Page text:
Mitogen-activated protein kinase (MAPK) pathway is one of the most important cell signaling pathways in human brain. Many crucial cellular activities are controlled by the MAPK pathway including cell proliferation, differentiation, and apoptosis. Therefore, it is normally tightly regulated. In the paper we read for this week, the researchers discussed the pathological roles of different kinds of MAPK pathways (ERK, JNK and p38) play in human diseases, including the Alzheimer’s, Parkinson’s, and Amyotrophic lateral sclerosis (ALS). And hopefully by researching into these neurodegenerative diseases, we will be able to eventually find out treatments in order to provide these patients a better quality of life. While oxidative stress is commonly thought to be related to cell death that is associated with both Alzheimer’s and Parkinson’s disease, the risk factors for mutations that are linked to ALS still remain unclear and further investigations are required.
In Alzheimer’s, the reactive oxygen species such as hydroxyl radical, superoxide anion, and hydrogen peroxide cause the oxidative stress and trigger the JNK and p38 signaling pathways. And the activations of these two pathways often lead to cell apoptosis and the formations of senile plaques and neurofibrillary tangles which are generally found in the brains of Alzheimer’s patients and believed to contribute to the disease itself. Although there are no treatments found for Alzheimer’s so far, the researchers are looking into inhibiting the MAPK pathways mentioned above in order to slow the progression of the disease.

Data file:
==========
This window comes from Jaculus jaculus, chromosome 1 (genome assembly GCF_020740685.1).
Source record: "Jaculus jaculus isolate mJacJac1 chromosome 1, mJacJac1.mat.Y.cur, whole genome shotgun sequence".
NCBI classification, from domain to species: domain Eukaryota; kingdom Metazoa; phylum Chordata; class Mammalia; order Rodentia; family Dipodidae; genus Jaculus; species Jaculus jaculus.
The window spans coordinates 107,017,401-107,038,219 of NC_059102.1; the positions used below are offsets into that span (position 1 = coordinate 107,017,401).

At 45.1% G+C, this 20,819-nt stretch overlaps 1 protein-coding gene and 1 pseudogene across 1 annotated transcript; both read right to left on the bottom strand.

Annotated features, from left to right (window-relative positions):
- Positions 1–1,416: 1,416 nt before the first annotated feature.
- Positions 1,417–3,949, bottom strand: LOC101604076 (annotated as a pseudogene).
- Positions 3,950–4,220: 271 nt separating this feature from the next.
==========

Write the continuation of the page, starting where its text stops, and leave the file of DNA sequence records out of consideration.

Like Alzheimer’s, Parkinson’s disease is another prevalent neurodegenerative disease related to oxidative stress. It is characterized by the accumulation of the Lewy bodies in the brain causing an increasing loss of dopaminergic neurons, and promoting inflammations by activating p38, ERK and JNK pathways. Mutations in multiple genes have been associated with Parkinson’s disease. Although various studies suggest that MAPK pathways contribute to the neuroinflammatory responses and cell apoptosis in Parkinson’s disease, due to its complexity of the pathway, it is very difficult to be diagnosed and cured. An alternative treatment that has been performed on the Parkinson’s patients is called the deep brain stimulation, although it does not cure the disease, it could effectively help the patients manage some of its symptoms.
Amyotrophic lateral sclerosis, also known as Lou Gehrig’s disease is caused by the mutation of the gene which encodes for SOD 1 (Cu/Zn superoxide dismutase) which ultimately results in the death of motor neurons. Although it is unclear how mutations of the SOD 1 gene results in ALS, the researchers believe that the activation of p38 MAPK pathway in motor neurons is important for ALS progression.
Many researches have been done on the neurodegenerative diseases introduced above in order to not only understand but also treat them. Although tons of money and efforts have been put into the studies of the MAPK pathways, due to their complexity, we still have a lot to learn about them. I am certain that life must be very difficult for patients with any of the diseases mentioned in this article, and no one will be able to understand exactly how difficult it is until one gets the disease. Therefore, I believe no matter how difficult to single out one pathway and how complex each pathway is, we should put in more and more resources into researches of these diseases. And eventually, we will be able to cure these patients.